But what happens if you use the wrong benchmark?
In case anyone had doubts, it’s now official that the "big data" revolution has gone mainstream: The US Postal Service is looking at big data and the analytical capabilities it promises to develop and implement its planned "Internet of Postal Things." If the Postal Service, which probably collects more data than most other organizations of any kind in the world, thinks analytics can help improve performance, there’s no excuse for the rest of us to think otherwise.
And, in fact, most CPOs share the Postal Service’s enthusiasm.(Read Full Article)
It’s time to get direct about indirect: businesses are leaving millions on the table. Indirect spend can represent up to 20-30% of revenues and you can expect to save 10-30% on spend through ’excellent’ procurement, but this requires the right mix of technology, people and processes.
In order to make the most of this opportunity, teams need to step up in these areas:
The focus with indirect procurement is often on procurement technology. Yet, there’s another, deeper level of specialized category tools that can provide an even stronger level of savings and quality service opportunities. Companies must ...(Read Full Article)
Procurement teams invest heavily in their core spend areas, but the final 20 per cent of spend, the “tail-end”, remains a largely untapped opportunity for most companies. A large number of suppliers, smaller spend volumes and a perceived lack of economies of scale mean knowing exactly where to focus attention on the tail is a daunting task.(Read Full Article)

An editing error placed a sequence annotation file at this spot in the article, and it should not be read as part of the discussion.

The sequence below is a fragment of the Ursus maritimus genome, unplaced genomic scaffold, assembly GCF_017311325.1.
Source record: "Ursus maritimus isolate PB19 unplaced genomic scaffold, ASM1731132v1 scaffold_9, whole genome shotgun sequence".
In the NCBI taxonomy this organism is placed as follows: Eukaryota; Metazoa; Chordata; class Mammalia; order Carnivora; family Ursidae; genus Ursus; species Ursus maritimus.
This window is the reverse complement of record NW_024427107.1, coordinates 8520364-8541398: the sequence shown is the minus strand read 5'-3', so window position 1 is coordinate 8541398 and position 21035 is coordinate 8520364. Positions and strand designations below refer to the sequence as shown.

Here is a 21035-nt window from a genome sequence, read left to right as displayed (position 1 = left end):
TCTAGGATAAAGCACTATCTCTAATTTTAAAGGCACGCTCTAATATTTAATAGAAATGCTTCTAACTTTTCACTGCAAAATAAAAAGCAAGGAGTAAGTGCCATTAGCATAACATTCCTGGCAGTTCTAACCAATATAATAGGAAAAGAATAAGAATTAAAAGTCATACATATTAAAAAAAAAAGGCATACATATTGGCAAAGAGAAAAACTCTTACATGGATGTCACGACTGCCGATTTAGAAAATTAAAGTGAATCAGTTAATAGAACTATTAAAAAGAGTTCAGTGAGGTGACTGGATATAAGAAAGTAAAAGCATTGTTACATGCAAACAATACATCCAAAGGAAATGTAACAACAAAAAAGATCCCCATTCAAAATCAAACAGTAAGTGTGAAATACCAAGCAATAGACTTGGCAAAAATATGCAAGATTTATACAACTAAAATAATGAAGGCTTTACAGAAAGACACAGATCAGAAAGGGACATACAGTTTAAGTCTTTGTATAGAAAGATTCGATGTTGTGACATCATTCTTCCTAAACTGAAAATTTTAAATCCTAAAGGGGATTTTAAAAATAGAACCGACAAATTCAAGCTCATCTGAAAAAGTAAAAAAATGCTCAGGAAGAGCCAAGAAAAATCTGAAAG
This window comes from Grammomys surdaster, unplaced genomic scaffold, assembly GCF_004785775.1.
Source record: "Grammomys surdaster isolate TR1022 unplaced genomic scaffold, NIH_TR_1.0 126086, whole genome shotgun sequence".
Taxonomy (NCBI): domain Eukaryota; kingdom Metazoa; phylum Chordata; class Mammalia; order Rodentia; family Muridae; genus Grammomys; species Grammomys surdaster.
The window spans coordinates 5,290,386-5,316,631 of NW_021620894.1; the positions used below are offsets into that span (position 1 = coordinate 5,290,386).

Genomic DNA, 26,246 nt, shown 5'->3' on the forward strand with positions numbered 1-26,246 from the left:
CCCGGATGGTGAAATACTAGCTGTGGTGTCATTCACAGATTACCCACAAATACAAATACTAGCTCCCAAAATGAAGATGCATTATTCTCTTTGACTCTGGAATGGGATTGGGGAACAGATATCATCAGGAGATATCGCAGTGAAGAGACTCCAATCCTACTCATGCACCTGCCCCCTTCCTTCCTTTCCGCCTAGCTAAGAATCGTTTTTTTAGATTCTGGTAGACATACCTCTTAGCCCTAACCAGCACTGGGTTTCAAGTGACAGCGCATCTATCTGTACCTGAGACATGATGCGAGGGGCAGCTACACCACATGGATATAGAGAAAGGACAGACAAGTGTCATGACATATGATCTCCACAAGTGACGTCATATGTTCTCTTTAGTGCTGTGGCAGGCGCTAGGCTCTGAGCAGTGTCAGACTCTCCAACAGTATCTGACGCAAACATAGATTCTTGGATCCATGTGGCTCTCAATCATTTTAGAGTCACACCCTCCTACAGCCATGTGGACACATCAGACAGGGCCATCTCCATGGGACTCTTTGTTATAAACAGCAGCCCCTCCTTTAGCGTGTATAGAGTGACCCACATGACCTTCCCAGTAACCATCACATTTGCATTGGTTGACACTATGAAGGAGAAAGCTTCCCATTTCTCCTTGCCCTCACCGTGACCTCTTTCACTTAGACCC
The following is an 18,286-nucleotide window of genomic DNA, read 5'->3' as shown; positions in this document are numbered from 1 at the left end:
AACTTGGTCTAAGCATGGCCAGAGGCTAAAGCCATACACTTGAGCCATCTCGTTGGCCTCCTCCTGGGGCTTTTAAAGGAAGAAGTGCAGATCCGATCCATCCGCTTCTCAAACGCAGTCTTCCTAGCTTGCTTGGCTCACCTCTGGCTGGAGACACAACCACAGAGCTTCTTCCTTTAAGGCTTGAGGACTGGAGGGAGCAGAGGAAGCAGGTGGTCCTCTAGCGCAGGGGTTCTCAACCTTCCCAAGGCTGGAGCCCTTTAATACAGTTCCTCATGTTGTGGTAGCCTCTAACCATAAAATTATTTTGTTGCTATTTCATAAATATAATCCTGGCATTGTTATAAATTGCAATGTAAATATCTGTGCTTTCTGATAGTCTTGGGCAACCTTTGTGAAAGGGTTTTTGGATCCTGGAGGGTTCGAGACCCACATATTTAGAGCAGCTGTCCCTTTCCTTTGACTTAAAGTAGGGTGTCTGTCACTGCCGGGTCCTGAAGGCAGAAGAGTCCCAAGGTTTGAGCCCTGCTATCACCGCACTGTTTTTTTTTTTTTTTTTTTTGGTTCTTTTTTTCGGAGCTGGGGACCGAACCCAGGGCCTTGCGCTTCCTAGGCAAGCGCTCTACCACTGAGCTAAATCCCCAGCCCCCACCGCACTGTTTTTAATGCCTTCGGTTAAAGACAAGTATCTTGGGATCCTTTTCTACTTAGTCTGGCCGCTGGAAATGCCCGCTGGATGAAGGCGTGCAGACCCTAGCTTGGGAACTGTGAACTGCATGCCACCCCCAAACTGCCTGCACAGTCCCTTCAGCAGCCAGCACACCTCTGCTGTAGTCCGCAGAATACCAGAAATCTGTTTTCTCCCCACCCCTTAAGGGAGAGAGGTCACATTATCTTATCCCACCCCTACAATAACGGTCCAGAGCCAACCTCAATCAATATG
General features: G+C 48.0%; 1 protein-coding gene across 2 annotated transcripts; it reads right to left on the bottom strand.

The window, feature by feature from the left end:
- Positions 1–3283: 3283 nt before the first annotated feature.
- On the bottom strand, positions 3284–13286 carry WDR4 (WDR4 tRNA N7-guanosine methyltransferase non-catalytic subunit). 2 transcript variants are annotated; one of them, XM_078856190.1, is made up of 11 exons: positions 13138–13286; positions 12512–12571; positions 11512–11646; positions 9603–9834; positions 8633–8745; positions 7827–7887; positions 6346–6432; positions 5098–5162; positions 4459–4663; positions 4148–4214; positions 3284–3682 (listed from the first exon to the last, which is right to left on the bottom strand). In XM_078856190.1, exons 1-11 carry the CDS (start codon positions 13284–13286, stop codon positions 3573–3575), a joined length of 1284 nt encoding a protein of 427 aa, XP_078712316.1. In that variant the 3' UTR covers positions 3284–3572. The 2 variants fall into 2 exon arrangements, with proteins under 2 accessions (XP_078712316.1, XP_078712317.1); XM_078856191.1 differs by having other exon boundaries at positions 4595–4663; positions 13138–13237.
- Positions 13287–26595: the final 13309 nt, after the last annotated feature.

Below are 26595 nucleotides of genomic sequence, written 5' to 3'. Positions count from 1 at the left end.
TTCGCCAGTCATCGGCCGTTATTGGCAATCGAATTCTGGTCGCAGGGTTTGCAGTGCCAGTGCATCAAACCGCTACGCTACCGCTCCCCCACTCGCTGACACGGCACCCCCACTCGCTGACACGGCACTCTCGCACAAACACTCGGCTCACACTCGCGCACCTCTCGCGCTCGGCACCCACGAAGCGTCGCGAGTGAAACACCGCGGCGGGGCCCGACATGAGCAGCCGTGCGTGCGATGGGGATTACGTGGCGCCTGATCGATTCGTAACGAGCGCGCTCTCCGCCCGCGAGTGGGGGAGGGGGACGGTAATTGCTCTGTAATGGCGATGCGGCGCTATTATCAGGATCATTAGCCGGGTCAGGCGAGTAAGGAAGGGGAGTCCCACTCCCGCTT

If procurement professionals attempt to implement categorisation to optimise MRO operations in the same manner as other operations, they will in all likelihood obtain limited results. Due to the complexity of the MRO category this spend is often ignored or, if indeed tackled by procurement professionals, the spend ends up as fragmented categories with limited results.(Read Full Article)
Over on Purchasing Insight, your blog-master extraodinaire, Pete Loughlin, recently ran a two part series on Analyzing Direct Spend (Part I and Part II) from Michael Wydra of REL Consultancy. In his two-part series, Michael correctly notes that it is often the case that indirect spend areas provide higher improvement potential that is often easier to realise.(Read Full Article)